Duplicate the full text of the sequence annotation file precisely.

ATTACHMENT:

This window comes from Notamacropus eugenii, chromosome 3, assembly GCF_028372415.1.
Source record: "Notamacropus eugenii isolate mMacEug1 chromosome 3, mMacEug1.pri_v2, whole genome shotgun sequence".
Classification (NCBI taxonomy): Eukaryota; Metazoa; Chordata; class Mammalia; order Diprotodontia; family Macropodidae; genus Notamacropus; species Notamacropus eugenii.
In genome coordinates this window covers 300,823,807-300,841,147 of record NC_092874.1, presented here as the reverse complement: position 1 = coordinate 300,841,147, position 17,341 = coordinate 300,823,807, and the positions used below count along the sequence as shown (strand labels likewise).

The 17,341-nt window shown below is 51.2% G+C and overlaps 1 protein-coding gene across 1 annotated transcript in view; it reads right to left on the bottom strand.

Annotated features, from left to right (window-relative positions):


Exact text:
This window comes from Notamacropus eugenii, chromosome 3, assembly GCF_028372415.1.
Source record: "Notamacropus eugenii isolate mMacEug1 chromosome 3, mMacEug1.pri_v2, whole genome shotgun sequence".
Classification (NCBI taxonomy): Eukaryota; Metazoa; Chordata; class Mammalia; order Diprotodontia; family Macropodidae; genus Notamacropus; species Notamacropus eugenii.
In genome coordinates this window covers 300,823,807-300,841,147 of record NC_092874.1, presented here as the reverse complement: position 1 = coordinate 300,841,147, position 17,341 = coordinate 300,823,807, and the positions used below count along the sequence as shown (strand labels likewise).

The 17,341-nt window shown below is 51.2% G+C and overlaps 1 protein-coding gene across 1 annotated transcript in view; it reads right to left on the bottom strand.

Annotated features, from left to right (window-relative positions):